Direct Fired Heaters

A direct fired heater uses propane, natural gas or diesel fuel to heat the space. In these systems, air is forced directly through a flame providing direct heat. These types of heaters are great for large spaces such as warehouses or large construction sites. A high amount of heat can be generated with a small unit, and they are more fuel-efficient than their indirect-fired cousin. These units also have built-in thermostats to help you maintain a constant temperature.

The major hazard associated with direct fired heaters is carbon-monoxide poisoning due to fuel combustion and poor ventilation of the space. These types of heaters cannot be used in small or tightly sealed spaces for this reason. Additionally, because you’re dealing with an open flame, take care when sweeping dust or sawdust that could catch fire near a direct fired heater.

Indirect Fired Heaters

An indirect fired heater is very similar to a direct fired unit in that it burns propane, natural gas, or diesel fuel to create heat. The main difference is what makes an indirect unit a better choice in terms of safety – the combustion takes place inside a burn chamber and releases the exhaust outdoors. This means the indoor air is safe to breathe for your employees and subcontractors. The air blown into the space is also dry which makes this a good option for dry out applications. The units are usually larger and placed outside with ducting used to bring the warm air into the space.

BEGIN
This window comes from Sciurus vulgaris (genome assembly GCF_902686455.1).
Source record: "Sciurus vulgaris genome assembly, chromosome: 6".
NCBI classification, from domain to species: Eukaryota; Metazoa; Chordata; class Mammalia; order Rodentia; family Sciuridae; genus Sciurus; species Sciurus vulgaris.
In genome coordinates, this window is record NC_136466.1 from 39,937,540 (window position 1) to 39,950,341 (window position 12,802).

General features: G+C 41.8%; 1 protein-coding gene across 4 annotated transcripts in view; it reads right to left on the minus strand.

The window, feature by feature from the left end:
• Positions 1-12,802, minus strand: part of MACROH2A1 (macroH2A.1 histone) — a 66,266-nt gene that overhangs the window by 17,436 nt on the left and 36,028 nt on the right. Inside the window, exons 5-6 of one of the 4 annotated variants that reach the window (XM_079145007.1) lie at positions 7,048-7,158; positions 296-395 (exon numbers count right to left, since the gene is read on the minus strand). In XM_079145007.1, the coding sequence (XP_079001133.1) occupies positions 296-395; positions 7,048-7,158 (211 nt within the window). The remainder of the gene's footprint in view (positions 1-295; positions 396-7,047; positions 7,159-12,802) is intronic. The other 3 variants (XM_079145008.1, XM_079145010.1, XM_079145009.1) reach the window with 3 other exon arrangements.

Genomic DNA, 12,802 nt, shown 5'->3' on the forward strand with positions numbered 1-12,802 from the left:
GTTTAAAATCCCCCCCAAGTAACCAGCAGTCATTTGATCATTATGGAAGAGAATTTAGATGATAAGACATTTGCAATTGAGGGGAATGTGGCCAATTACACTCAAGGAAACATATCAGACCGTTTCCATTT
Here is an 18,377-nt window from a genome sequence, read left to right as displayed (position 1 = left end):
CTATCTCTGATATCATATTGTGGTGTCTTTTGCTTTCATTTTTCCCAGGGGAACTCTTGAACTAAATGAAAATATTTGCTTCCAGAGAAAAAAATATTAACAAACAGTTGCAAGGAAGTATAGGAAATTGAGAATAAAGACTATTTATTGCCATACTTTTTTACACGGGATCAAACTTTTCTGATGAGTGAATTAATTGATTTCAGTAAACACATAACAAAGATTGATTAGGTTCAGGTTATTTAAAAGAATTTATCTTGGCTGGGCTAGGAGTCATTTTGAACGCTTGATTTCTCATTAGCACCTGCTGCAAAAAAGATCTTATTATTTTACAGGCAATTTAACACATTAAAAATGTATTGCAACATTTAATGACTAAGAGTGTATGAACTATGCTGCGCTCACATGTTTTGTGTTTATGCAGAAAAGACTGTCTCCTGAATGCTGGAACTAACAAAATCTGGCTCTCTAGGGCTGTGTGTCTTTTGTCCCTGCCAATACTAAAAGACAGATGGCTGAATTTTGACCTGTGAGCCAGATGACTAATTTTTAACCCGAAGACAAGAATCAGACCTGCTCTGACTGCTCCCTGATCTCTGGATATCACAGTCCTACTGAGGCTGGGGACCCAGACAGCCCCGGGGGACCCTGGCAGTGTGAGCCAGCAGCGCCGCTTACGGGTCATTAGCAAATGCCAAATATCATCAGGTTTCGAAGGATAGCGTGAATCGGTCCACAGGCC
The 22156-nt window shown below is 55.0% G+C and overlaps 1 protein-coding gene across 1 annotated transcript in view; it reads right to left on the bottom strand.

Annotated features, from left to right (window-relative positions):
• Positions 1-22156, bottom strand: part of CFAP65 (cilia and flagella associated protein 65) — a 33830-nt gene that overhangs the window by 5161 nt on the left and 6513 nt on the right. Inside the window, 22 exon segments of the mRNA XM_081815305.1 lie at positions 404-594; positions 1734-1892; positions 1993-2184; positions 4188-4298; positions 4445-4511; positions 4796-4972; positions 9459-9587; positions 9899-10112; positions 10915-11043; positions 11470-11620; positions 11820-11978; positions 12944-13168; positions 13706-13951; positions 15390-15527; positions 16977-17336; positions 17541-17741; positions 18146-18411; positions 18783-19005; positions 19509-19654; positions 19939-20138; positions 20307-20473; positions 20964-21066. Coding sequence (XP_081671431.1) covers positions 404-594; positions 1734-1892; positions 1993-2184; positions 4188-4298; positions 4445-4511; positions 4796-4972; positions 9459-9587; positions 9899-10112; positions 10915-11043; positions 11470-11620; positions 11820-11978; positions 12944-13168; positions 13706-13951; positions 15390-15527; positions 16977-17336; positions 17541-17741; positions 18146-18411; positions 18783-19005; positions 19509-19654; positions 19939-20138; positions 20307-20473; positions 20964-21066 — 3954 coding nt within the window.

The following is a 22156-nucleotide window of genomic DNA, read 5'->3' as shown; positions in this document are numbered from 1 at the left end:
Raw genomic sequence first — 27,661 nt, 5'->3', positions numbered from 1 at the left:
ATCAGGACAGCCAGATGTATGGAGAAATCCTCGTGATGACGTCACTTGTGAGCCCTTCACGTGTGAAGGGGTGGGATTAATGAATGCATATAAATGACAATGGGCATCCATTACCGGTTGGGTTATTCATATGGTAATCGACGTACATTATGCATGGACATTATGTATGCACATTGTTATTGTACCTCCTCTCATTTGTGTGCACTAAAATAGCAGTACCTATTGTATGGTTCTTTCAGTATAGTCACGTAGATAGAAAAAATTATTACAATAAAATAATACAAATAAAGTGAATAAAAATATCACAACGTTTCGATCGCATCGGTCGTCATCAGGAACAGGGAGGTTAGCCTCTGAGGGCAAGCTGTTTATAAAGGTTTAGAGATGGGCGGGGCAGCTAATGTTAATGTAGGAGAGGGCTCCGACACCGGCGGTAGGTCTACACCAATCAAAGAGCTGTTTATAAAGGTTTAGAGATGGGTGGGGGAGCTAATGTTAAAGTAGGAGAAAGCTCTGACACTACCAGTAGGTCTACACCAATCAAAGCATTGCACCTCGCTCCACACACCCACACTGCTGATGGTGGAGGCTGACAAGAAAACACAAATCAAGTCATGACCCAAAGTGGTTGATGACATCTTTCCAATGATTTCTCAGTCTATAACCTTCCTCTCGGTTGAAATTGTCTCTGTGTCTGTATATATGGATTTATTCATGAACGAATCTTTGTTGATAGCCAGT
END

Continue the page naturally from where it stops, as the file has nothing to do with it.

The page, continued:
Temporary Heater Safety Tips

  • Always read the instructions on the side of the heating unit, which will vary from unit to unit.
  • Inspect units prior to use daily and never use a heater that appears to be damaged.
  • Keep heaters away from any combustible material.
  • Choose a heater size that’s appropriate for the square footage.
  • Use heaters certified by a national testing laboratory.
  • Propane tanks must be secured to prevent tip-over.
  • Keep propane cylinders at least 10 feet away from the heater.
  • Replacement LP gas cylinders in storage cannot be kept inside of buildings.
  • Don’t use any below grade LPG or LP. Propane settles in low areas. For example, in a basement without an exit, any spark or flame could ignite the gas concentration to create a damaging explosion.
  • When using direct fired heaters, install CO detectors in the area to monitor carbon monoxide buildup.
  • In case of an emergency, place a fully charged and inspected fire extinguisher within 50 feet of an active unit.
  • Never leave a heater running unattended. A fire watch is required for overnight activity.
  • Turn off the heater and allow it to cool down before refueling.
  • Turn off the gas supply when heaters are not in use.
  • Keep gas lines and ducting out of walkways to avoid tripping hazards.

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DISCLAIMER: The information contained in this article is intended for general information purposes only and is based on information available as of the initial date of publication. No representation is made that the information or references are complete or remain current. This article is not a substitute for review of current applicable government regulations, industry standards, or other standards specific to your business and/or activities, and should not be construed as legal advice or opinion. Readers with specific questions should refer to applicable standards or consult with a professional.